Caves of Qud – Review
Follow Genre: RPG, Roguelike, Strategy
Developer: Freehold Games
Publisher: Freehold Games
Platform: PC
Tested on: PC

Caves of Qud – Review

Site Score
Good: Old School, Lots of content, Interesting mechanics
Bad: Perhaps a bit scary to those who are new to the genre
User Score
(5 votes)
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VN:F [1.9.22_1171]
Rating: 9.4/10 (5 votes cast)

Caves of Qud, a project that is already ten years in the making, has finally reached an early access status on Steam, but is already deemed quite complete. With a mysterious name like that, it was only natural we would check it out, or was is because we noticed that the game was completely made with ASCII style graphics? Grab a torch and prepare to descend in the darkness of an already destroyed world.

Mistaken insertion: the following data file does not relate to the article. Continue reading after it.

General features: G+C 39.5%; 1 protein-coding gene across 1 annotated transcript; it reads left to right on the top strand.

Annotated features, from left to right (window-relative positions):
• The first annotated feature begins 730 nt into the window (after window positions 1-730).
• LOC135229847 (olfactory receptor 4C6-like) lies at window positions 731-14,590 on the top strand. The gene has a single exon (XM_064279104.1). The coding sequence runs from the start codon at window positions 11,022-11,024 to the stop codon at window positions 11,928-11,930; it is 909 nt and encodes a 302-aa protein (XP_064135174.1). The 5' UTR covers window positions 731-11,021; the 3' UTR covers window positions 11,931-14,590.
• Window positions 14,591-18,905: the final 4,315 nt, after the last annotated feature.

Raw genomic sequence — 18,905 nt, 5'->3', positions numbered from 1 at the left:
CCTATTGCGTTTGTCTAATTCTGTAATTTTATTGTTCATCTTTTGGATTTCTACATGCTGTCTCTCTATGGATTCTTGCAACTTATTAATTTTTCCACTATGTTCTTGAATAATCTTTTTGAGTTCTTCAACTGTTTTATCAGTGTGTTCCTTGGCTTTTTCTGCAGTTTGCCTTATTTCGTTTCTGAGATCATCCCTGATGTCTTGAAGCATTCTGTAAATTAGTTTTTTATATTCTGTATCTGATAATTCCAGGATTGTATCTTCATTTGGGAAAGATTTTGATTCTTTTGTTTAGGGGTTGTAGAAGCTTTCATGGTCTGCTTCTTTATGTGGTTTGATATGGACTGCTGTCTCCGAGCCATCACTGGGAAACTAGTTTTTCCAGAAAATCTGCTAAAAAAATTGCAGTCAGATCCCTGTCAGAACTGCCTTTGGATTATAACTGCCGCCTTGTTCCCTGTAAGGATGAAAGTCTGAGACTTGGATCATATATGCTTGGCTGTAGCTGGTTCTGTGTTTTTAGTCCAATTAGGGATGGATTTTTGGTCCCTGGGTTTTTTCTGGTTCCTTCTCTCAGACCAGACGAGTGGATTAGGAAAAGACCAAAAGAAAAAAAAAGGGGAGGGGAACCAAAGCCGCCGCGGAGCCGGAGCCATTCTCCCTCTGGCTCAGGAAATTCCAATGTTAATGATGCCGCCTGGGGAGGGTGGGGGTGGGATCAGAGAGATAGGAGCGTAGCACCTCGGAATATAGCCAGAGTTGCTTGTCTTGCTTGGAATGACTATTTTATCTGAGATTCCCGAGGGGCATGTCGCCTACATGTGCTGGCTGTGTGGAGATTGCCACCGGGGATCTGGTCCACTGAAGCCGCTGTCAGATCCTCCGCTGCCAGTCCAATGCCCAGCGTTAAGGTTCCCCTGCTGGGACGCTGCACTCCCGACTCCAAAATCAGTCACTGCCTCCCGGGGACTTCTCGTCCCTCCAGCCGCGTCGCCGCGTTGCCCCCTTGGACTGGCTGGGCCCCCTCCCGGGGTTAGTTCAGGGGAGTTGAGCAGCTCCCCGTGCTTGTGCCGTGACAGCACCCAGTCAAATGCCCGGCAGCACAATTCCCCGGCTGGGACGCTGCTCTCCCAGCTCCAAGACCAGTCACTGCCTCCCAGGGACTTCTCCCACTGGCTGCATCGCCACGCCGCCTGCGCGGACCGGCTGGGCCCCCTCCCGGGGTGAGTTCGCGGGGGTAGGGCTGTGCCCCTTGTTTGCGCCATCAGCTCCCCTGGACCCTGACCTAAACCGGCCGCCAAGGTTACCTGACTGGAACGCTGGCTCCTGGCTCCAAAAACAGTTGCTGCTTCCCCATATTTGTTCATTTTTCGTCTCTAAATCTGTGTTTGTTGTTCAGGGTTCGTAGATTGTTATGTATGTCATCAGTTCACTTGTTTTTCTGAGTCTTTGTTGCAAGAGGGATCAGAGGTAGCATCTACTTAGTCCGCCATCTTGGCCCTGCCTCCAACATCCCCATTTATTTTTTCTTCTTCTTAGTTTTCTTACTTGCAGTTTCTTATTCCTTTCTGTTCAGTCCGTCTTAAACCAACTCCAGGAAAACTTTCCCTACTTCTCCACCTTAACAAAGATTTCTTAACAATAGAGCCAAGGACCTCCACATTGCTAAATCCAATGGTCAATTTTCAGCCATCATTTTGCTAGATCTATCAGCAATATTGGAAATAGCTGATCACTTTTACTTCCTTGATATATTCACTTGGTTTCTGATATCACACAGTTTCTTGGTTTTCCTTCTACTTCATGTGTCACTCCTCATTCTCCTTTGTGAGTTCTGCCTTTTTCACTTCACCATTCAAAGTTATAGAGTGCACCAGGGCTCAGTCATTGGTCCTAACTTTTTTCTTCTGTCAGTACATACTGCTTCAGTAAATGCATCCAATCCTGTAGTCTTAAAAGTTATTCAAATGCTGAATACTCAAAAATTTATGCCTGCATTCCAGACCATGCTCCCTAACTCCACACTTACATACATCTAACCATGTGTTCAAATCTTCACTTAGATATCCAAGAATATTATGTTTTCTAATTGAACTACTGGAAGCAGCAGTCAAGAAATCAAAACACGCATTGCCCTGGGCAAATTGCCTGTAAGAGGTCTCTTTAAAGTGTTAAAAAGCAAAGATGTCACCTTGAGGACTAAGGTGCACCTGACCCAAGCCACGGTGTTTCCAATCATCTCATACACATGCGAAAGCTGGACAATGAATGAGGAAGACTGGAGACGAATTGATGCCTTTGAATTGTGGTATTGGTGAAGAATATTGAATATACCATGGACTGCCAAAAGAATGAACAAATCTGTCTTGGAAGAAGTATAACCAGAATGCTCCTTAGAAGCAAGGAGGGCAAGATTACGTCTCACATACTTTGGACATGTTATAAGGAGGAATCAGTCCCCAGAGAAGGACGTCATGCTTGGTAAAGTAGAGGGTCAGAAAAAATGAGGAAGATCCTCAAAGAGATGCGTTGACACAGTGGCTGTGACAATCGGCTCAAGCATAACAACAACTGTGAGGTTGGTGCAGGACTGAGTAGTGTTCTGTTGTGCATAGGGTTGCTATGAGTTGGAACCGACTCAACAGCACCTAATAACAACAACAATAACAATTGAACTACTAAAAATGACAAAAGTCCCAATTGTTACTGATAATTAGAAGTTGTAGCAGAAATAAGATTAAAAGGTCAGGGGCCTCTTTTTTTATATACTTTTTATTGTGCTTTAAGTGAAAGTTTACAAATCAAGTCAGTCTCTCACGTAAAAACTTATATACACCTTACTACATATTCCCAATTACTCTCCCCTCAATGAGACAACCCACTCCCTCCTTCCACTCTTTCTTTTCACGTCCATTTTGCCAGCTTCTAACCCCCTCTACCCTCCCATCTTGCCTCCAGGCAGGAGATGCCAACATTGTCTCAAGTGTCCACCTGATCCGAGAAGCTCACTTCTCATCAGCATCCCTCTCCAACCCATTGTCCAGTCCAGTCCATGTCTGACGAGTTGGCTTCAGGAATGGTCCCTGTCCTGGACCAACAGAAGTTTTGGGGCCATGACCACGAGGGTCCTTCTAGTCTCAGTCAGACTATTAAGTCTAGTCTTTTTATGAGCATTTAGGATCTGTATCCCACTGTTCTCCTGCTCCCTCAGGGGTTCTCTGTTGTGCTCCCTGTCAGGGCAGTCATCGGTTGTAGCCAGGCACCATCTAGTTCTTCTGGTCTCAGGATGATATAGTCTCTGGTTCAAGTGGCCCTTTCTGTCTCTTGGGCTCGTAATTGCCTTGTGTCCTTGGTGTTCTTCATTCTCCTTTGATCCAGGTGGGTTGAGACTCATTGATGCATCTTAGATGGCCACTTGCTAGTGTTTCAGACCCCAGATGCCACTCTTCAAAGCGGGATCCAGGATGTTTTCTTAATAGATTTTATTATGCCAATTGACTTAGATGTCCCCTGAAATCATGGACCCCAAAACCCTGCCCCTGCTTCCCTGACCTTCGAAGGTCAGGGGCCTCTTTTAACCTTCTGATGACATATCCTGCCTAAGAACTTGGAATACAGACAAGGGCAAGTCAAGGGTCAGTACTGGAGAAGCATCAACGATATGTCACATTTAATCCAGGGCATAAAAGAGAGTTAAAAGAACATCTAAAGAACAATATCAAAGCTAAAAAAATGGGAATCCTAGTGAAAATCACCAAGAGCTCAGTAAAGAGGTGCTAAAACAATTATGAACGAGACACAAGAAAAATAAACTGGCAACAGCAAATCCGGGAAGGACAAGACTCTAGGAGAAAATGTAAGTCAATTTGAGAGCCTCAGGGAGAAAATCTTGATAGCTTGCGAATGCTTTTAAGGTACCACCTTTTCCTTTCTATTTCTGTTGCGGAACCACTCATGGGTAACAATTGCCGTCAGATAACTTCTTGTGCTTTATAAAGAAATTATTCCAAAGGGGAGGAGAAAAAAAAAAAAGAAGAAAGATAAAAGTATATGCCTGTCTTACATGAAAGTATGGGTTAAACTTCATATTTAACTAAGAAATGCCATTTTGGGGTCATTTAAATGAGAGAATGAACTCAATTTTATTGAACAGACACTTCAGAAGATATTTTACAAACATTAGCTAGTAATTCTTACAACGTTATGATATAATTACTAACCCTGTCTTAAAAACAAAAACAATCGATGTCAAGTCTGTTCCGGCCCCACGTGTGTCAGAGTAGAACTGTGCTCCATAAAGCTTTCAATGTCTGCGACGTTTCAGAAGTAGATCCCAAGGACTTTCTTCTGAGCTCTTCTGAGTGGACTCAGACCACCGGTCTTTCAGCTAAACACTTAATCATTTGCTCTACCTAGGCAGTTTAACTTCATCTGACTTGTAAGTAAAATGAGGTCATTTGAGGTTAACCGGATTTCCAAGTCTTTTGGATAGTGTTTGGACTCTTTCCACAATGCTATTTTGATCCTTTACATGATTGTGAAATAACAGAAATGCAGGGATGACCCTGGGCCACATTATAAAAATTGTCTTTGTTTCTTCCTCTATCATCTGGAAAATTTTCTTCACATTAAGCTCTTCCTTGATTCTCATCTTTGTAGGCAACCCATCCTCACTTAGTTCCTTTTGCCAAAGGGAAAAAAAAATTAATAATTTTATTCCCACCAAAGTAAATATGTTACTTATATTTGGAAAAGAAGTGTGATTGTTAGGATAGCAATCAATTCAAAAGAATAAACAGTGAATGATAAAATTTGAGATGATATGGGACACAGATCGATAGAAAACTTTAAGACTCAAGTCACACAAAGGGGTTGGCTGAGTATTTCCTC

The world has changed quite drastically, as most of the human population is extinct or slightly mutated. Nonetheless, society is slowly starting to restore, causing humans as well as mutants to start exploring the world again, hoping to find remnants of the lost days of wonder. You, the descendant of the humans without mutations, or a mutant (depending on your choice) will start out in Joppa, a small village with a farming community. After that, it’s pretty much do as you please but you’re welcome to pick up some lore along the way.

Overall, the game does have a decent amount of story value to be found when talking to NPCs, but it’s your own choice if you talk to that many other characters or not. You’re free to do as you please and this has a certain appeal. A phrase you will quickly come to learn is – ‘Live and drink’.